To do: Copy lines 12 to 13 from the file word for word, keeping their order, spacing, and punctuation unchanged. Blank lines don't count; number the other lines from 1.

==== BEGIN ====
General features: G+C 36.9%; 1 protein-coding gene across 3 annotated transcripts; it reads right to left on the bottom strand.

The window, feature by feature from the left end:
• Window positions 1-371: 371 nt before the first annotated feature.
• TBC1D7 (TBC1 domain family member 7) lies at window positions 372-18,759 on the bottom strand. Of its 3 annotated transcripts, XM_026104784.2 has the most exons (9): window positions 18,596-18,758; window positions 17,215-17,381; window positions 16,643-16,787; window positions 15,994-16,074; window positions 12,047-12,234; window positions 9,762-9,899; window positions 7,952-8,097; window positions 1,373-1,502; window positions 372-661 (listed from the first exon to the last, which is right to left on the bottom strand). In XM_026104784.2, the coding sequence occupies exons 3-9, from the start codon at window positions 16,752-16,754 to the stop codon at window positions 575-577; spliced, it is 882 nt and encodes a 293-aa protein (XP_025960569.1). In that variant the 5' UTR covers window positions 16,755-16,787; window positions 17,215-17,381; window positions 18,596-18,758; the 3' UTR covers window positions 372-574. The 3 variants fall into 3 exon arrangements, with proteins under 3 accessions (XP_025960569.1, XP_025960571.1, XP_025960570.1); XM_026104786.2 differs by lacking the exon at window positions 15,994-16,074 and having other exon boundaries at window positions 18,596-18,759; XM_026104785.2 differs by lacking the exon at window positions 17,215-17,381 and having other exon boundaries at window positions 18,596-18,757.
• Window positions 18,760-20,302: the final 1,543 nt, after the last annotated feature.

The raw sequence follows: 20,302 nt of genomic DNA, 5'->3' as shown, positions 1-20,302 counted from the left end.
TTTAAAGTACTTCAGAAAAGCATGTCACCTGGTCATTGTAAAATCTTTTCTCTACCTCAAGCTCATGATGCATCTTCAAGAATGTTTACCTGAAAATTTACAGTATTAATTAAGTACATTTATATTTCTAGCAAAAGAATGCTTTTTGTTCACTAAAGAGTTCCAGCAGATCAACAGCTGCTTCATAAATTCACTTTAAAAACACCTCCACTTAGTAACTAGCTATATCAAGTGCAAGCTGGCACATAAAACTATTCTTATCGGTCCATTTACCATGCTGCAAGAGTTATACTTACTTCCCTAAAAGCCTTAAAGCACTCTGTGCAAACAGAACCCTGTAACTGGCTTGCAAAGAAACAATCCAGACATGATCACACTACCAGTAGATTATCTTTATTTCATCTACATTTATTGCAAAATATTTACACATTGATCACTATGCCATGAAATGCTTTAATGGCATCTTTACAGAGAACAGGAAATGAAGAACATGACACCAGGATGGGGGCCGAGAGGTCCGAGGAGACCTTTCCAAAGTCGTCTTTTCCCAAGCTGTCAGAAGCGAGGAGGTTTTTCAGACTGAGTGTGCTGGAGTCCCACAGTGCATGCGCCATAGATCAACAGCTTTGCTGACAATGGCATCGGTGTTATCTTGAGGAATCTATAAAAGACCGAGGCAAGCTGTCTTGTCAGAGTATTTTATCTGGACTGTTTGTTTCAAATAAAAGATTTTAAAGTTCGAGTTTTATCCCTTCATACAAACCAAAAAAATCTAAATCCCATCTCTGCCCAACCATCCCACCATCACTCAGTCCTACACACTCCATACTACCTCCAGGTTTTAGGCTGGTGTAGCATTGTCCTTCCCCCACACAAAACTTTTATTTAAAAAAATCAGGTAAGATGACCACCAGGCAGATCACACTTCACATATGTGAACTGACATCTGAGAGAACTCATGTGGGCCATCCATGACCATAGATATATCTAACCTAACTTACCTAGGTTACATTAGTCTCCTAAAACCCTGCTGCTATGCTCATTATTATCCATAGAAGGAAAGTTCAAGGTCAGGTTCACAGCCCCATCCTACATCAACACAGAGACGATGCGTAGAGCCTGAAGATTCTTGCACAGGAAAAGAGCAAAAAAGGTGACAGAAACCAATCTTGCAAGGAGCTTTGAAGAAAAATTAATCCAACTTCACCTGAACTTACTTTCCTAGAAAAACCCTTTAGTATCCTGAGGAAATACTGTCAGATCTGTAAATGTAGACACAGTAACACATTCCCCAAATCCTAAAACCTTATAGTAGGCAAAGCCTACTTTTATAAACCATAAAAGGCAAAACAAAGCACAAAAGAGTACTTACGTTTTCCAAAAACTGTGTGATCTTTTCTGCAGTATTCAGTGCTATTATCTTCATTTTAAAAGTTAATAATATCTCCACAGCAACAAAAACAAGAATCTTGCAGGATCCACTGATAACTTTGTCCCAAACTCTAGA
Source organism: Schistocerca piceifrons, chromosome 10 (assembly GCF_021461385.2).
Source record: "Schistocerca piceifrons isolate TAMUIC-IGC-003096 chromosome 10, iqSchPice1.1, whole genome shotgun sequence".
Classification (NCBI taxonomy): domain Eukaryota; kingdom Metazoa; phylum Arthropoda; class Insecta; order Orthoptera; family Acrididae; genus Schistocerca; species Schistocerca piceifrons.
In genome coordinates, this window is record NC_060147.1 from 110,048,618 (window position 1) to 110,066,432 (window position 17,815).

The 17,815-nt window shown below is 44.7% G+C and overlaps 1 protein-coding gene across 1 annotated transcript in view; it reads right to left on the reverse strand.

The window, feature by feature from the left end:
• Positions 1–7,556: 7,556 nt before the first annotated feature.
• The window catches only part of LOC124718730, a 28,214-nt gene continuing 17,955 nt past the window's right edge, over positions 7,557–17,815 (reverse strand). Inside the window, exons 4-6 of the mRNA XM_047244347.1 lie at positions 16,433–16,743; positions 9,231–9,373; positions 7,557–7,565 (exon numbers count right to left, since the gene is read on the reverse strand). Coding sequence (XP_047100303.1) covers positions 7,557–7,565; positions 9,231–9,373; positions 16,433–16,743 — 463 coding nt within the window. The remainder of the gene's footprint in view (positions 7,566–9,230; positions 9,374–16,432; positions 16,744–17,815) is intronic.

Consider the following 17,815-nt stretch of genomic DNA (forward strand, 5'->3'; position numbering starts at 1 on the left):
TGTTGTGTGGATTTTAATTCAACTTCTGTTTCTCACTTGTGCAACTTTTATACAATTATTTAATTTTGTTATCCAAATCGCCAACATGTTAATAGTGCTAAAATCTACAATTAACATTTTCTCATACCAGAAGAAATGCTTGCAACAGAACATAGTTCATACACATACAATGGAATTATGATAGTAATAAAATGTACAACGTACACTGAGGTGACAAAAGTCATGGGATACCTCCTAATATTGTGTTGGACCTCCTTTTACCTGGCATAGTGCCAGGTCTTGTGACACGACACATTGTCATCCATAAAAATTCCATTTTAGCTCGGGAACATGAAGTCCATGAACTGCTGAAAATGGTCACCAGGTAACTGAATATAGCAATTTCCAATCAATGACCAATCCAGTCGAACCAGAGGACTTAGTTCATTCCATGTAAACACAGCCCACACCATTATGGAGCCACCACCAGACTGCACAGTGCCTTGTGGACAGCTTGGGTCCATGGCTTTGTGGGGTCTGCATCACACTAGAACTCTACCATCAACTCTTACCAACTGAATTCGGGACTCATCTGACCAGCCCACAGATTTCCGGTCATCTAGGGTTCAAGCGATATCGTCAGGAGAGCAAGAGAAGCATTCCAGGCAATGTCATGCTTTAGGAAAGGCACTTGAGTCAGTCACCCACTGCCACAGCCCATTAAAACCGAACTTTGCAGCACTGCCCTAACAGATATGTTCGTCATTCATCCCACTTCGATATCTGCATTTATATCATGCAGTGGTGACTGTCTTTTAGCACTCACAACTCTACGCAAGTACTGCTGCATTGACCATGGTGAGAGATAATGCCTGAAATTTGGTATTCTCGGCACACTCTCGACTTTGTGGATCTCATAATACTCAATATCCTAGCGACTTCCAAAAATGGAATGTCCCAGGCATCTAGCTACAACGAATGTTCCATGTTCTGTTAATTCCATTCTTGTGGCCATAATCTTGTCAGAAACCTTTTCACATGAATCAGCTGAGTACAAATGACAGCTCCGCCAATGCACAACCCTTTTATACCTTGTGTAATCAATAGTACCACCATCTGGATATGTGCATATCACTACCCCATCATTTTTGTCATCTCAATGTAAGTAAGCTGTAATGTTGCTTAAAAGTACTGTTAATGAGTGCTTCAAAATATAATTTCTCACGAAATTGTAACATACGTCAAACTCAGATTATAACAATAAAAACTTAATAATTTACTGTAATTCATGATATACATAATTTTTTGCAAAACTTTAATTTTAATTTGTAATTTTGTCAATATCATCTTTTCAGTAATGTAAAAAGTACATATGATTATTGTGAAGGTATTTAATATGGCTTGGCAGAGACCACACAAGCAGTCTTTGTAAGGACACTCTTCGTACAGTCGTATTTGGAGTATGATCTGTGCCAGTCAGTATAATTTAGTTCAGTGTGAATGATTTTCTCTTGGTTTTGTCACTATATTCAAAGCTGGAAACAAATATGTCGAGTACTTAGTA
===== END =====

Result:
The 17,815-nt window shown below is 44.7% G+C and overlaps 1 protein-coding gene across 1 annotated transcript in view; it reads right to left on the reverse strand.

The window, feature by feature from the left end: